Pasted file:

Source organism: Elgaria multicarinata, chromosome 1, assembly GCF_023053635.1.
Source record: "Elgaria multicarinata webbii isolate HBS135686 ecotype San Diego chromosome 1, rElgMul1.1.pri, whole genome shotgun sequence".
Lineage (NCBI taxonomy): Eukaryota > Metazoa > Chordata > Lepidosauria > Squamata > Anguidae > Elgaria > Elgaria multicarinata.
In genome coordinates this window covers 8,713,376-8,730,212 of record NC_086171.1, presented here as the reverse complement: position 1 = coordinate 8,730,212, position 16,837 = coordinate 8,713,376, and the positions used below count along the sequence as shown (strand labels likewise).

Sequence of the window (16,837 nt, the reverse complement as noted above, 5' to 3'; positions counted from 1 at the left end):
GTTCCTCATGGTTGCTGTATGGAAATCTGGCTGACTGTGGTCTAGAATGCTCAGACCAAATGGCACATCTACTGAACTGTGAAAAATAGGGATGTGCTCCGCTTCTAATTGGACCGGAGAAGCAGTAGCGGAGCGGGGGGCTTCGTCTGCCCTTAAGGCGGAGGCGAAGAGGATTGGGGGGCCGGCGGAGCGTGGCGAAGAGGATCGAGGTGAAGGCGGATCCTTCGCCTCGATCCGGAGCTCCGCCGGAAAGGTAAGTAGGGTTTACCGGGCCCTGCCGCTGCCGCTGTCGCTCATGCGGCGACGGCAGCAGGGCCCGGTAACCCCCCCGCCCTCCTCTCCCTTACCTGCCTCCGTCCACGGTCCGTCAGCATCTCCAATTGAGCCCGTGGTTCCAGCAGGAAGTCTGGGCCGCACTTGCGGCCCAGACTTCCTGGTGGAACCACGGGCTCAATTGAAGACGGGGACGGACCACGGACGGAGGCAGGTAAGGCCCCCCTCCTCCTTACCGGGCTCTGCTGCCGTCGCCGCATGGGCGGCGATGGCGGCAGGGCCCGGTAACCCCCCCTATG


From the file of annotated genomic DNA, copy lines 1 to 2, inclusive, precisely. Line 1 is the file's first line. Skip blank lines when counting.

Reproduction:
Source organism: Elgaria multicarinata, chromosome 1, assembly GCF_023053635.1.
Source record: "Elgaria multicarinata webbii isolate HBS135686 ecotype San Diego chromosome 1, rElgMul1.1.pri, whole genome shotgun sequence".